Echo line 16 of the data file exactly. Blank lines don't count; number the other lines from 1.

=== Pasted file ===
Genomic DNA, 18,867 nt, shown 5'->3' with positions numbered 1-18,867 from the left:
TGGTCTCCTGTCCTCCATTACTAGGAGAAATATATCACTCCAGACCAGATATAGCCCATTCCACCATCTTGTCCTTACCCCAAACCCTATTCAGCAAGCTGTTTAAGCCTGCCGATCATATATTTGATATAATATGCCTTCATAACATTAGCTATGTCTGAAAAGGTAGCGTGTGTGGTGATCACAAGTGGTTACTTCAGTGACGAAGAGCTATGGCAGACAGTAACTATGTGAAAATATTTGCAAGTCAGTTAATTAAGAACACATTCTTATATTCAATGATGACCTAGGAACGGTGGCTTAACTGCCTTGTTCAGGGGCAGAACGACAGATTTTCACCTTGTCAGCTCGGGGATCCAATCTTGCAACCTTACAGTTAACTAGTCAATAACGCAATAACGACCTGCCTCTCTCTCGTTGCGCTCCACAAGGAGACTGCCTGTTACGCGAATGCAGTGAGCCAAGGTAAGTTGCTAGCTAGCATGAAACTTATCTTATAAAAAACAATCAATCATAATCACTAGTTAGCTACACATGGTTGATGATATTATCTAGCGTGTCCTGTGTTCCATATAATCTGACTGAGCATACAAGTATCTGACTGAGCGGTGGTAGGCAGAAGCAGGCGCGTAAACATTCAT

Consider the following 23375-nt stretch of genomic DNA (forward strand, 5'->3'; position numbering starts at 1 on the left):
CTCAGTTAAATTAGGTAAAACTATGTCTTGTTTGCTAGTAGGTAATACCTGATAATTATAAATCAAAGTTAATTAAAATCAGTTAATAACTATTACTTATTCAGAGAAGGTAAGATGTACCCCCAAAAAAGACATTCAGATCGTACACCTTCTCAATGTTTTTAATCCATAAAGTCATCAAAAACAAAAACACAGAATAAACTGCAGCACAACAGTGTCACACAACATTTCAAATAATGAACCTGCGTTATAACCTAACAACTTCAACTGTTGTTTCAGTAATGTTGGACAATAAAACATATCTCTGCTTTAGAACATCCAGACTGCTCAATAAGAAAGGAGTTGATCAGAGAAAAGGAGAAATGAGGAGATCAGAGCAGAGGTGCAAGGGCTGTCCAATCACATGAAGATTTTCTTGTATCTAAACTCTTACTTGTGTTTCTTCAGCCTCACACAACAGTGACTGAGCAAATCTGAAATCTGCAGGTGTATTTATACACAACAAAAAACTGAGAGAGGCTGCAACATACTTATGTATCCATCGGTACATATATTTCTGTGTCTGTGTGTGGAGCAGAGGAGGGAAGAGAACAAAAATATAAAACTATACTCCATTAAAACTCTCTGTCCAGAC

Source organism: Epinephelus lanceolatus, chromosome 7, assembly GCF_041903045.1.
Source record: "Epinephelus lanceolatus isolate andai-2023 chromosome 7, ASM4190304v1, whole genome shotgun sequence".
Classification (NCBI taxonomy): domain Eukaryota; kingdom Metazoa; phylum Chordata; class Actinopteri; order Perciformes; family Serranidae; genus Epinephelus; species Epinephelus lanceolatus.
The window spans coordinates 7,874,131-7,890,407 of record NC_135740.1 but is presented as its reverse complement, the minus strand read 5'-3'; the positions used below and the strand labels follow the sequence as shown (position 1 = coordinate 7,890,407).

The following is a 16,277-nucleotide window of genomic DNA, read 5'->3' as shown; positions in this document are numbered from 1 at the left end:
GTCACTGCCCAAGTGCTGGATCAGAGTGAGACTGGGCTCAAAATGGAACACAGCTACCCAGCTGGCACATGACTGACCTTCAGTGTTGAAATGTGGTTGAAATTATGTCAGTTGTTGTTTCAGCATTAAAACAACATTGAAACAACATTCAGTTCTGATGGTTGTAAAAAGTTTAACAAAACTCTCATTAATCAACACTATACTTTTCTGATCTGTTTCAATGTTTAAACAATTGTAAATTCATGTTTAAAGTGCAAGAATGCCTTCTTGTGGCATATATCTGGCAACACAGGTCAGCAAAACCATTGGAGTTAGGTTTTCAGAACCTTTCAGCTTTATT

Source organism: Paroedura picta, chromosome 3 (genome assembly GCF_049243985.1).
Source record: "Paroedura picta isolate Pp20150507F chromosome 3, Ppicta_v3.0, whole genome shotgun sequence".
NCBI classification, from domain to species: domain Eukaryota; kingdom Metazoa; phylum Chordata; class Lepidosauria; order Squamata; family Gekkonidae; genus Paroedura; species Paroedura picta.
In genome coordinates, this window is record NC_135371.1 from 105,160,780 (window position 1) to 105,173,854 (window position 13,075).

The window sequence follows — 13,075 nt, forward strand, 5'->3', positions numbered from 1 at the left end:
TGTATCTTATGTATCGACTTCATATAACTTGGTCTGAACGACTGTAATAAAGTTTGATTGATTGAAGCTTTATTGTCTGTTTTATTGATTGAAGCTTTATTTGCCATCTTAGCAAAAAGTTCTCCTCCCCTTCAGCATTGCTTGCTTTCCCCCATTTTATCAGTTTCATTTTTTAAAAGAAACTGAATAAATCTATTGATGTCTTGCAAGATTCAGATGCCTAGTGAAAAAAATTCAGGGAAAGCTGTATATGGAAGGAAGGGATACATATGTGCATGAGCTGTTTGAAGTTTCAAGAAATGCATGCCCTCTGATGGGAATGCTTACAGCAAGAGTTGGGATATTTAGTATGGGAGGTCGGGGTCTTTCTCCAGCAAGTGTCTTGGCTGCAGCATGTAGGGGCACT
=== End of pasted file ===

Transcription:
TGTATCTTATGTATCGACTTCATATAACTTGGTCTGAACGACTGTAATAAAGTTTGATTGATTGAAGCTTTATTGTCTGTTTTATTGATTGAAGCTTTATTTGCCATCTTAGCAAAAAGTTCTCCTCCCCTTCAGCATTGCTTGCTTTCCCCCATTTTATCAGTTTCATTTTTTAAAAGAAACTGAATAAATCTATTGATGTCTTGCAAGATTCAGATGCCTAGTGAAAAAAATTCAGGGAAAGCTGTATATGGAAGGAAGGGATACATATGTGCATGAGCTGTTTGAAGTTTCAAGAAATGCATGCCCTCTGATGGGAATGCTTACAGCAAGAGTTGGGATATTTAGTATGGGAGGTCGGGGTCTTTCTCCAGCAAGTGTCTTGGCTGCAGCATGTAGGGGCACT